Auto Economics...New Cars $2500 to $3500...

Discussion in 'Economics' started by libertad, Apr 14, 2007.

  1. Cesko


    I always wondered how much a car would cost without all the unnecessary shit in it.

    One of the replies to an article I agree with:
    What a great idea affordable cars! $30 or$40k for a set of wheels is ridiculous especially when one considers the purchase ends up as scrap. One has to question the demand for safety equipment."Experts" whoever they are, claim that it is an investment but has that been proved? Seems that advocates of all the added cost devices are largely the ones that profit from them. The real problem with auto safety is the nut behind the wheel, the same as it has always been!

    I've read that "safety features" actually cause more accidents because they give people little bit too much sense of "security".
    Cost of Model T in today's money:$18,000
  2. If you want to really waste your cash, then buying a car is where its at. I've fallen into the car trap before, not worth it.
  3. Ah, so what does everyone do when they live in the suburbs? Just curious here.
  4. Cesko


    The car for $15,000 will do the same for you what $30,000 and more car will do. I think that's what he meant.
  5. Chagi


    Certainly a good point. That said, I think it can often be possible at many points in your life to choose to avoid driving (public tansportation, cabs, etc.).

    And yes, cars can be huge, huge money sucks, I am going to avoid regularly driving my own vehicle for as long as possible.
  6. A few guys I know had driven around in sub-3000 dollar cars at one point in their life. One guy I know had an old Toyota Cressida that he purchased for 2000 dollars and he placed over 100,000 miles on it before he sold it for 1000 dollars.

    4 cylinder Toyota Camrys and Honda Accords are the ultimate cars. Even if you were to drive them hard, you will get over 26 miles to the gallon. The Toyota Camry is a quiet comfortable ride. Even ones that are over 10 years old with over 100k miles on them are still very quiet, comfortable and cost effective.

    I was with my friend helping her find a car. She used to live in NYC and was moving to somewhere else. We went to the Toyota and Honda dealers. At the Toyota dealer, the salesman had a $4000 mid-90s Toyota Camry for sale in great shape. He also had a $13000 2004 Toyota Camry also in great shape.

    I pleaded with her to get one of the Camrys especially the $4000 one with 80k miles. She thought I was joking. I wasnt. She ended up getting a brand new Honda Civic EX with the navigation and probably paid over 20000 dollars. That was a huge waste.

    My experience with cars is negative. You just pump money into them and you dont receive much in return. Eventually, they turn to scrap. The $4000 Toyota Camry would have given her over 100,000 miles and years of driving and then she could have sold it for at least 1-2k when she was done. If she crashed it, then the maximum she could lose is 4 grand and she wouldnt have paid high insurance costs year after year.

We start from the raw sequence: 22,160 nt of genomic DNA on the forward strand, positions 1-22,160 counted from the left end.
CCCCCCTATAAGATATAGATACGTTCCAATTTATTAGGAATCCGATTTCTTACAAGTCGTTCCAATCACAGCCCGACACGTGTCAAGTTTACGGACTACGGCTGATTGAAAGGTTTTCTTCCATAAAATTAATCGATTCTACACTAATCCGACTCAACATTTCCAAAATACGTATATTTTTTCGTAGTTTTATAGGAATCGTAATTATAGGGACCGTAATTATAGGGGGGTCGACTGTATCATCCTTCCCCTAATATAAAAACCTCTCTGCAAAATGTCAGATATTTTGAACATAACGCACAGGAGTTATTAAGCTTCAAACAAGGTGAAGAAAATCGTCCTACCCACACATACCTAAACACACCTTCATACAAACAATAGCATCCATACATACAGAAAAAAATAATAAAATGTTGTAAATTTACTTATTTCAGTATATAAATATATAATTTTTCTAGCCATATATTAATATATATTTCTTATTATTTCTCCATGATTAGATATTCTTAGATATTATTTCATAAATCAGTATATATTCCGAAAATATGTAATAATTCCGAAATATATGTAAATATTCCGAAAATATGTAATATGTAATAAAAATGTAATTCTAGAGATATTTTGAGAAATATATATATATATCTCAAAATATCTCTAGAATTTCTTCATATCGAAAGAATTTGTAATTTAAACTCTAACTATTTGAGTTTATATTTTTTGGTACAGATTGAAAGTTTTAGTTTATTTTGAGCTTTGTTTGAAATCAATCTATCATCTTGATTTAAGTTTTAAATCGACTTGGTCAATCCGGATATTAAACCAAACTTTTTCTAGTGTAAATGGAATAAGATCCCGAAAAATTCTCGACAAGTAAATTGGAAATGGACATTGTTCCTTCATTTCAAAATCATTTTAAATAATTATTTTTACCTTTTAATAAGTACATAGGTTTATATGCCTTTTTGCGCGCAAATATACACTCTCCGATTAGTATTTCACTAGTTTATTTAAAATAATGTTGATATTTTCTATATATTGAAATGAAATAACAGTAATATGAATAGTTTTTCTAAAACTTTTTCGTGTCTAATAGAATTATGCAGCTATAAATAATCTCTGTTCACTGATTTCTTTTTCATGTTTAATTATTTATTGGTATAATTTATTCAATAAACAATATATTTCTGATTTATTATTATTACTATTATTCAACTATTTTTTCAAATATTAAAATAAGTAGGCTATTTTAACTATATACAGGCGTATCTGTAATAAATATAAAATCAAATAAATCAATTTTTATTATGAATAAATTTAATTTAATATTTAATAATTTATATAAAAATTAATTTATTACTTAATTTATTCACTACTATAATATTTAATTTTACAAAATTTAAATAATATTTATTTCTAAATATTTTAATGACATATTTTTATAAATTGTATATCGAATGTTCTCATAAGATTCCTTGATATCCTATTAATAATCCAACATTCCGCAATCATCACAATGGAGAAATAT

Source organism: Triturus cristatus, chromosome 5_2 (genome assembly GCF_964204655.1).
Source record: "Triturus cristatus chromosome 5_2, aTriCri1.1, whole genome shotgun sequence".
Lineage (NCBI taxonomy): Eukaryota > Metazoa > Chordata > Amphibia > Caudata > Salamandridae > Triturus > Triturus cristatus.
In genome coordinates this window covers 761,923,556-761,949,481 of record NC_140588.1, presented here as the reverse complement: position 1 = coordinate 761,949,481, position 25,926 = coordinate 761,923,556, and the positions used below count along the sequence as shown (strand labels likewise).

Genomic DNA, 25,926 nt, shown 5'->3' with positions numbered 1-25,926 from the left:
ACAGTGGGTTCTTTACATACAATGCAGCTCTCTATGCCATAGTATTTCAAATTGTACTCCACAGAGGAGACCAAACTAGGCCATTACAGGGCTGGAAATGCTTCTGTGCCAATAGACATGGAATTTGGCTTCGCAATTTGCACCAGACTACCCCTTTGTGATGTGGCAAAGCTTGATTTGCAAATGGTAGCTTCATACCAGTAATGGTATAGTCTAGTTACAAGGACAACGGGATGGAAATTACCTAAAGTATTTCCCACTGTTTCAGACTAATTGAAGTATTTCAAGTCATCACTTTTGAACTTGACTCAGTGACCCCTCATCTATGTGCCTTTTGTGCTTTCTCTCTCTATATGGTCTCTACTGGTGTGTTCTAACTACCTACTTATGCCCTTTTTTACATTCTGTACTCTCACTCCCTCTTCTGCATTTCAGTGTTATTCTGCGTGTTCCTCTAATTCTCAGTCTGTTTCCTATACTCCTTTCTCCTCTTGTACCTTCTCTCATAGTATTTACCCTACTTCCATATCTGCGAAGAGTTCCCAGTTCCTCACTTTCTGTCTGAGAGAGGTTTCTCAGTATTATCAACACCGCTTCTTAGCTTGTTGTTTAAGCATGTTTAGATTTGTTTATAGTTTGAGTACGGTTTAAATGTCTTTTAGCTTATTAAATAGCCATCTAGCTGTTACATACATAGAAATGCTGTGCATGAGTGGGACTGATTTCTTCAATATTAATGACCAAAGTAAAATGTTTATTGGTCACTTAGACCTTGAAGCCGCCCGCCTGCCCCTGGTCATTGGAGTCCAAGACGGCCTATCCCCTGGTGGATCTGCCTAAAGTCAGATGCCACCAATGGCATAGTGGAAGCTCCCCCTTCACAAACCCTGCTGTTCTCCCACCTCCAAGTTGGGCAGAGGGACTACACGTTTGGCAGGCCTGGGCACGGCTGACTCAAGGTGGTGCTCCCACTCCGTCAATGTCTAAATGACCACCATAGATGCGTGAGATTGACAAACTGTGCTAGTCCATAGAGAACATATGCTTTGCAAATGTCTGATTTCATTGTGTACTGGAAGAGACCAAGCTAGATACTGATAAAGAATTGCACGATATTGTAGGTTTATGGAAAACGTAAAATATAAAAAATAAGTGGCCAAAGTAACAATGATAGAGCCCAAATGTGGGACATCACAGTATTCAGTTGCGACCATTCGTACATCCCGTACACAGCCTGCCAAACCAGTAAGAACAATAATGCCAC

The guy who bought the $4000 Camry is a lucky man while the other guy who bought the brand new one is stuck with a mountain of bills and depreciation on top.

    Another point to think about is do you really care what I or anyone else drives? The answer is no. Who cares. So if no one cares, then why bother trying to get a big expensive luxury car or a sports car unless driving is something that really puts a smile on your face.
  7. Who is blacking the free energy sources and why?
  8. There are no "free" energy sources unless you have a car that runs on used french fry oil. As soon as more people have cars that can run on those, it won't be free, either.

    Sure, the sun and wind are free, but the gizmos needed to harness them are as much or more expensive than fuel.

    I think the neat thing here is that those little cars they are talking about from Tata not only are $2500 NEW, but had a 33 hp motor. With 33 hp you could get 80 mpg, I'm guessing. That's where the big saving is. We need to be coming up with cars that our gluttonous and debt ridden society can both afford to buy, but also feed.

    Personally, I'd like to see us figuring out a way to run on methanol, which could be made from wood or coal, instead of trying to make ethanol and gasoline consuming machines that run on corn, which I consider to be insane, because as soon as we have a bad harvest, we'll be foolish enough to burn it instead of saving it to eat. I think we need to find something to burn things that don't require plowing, watering, fertilizers, and could be harvested in multi year cycles instead of once a year. The fewer times you have to run equipment through the field, the less of the output the tractor is going to consume.
  9. People are people, and we value things differently. I don't spend more than $30 on my shirts, but my gf spends $90 on a pair of jeans, $45 on a tshirt with a brandname logo, $80 on a skirt. (it's my money she's spending but I digress... :) )

    OTOH, I like to stay in nice hotels but she thinks 3-star hotels are adequate. She thinks I'm crazy to get a Lamborghini. I think she's crazy to spend $40 on sashimi. Ok, I'm starting to wonder why we're dating each other. But the point is, there's probably something you think is worth it to you that someone else will think is a waste of money.
    #10     Apr 15, 2007